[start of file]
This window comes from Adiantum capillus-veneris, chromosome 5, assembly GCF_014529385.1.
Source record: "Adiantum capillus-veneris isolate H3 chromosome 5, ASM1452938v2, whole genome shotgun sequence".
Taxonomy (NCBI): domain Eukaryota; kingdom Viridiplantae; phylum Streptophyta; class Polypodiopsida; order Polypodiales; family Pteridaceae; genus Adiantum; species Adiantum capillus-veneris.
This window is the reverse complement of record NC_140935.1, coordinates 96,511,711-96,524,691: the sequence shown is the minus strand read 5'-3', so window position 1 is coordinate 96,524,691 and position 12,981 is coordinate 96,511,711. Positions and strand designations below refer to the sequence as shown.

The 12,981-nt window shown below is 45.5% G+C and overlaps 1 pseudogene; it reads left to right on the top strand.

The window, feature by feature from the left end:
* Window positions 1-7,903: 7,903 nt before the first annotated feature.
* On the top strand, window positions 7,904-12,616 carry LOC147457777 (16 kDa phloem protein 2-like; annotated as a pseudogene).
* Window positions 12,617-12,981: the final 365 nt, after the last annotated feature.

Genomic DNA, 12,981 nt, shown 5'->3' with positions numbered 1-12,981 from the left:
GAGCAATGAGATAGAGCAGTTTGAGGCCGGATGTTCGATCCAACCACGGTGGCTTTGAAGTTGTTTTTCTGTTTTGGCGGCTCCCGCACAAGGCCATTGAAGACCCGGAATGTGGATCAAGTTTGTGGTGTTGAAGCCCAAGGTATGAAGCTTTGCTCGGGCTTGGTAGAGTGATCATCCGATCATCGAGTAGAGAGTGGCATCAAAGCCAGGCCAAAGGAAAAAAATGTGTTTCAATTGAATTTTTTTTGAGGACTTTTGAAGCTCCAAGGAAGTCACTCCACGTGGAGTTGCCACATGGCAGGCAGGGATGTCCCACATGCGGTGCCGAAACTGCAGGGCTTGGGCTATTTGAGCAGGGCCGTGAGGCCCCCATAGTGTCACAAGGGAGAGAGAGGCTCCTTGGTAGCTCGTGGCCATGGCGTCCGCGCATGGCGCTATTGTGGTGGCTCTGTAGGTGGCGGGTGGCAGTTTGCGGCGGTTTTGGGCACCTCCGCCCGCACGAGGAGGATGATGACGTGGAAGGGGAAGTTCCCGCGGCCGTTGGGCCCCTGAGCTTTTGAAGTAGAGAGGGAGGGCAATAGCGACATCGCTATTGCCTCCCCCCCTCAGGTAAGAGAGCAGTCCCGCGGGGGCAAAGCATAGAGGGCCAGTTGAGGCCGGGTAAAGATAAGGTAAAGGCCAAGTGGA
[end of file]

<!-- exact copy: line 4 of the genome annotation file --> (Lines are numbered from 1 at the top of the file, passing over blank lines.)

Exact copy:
This window is the reverse complement of record NC_140935.1, coordinates 96,511,711-96,524,691: the sequence shown is the minus strand read 5'-3', so window position 1 is coordinate 96,524,691 and position 12,981 is coordinate 96,511,711. Positions and strand designations below refer to the sequence as shown.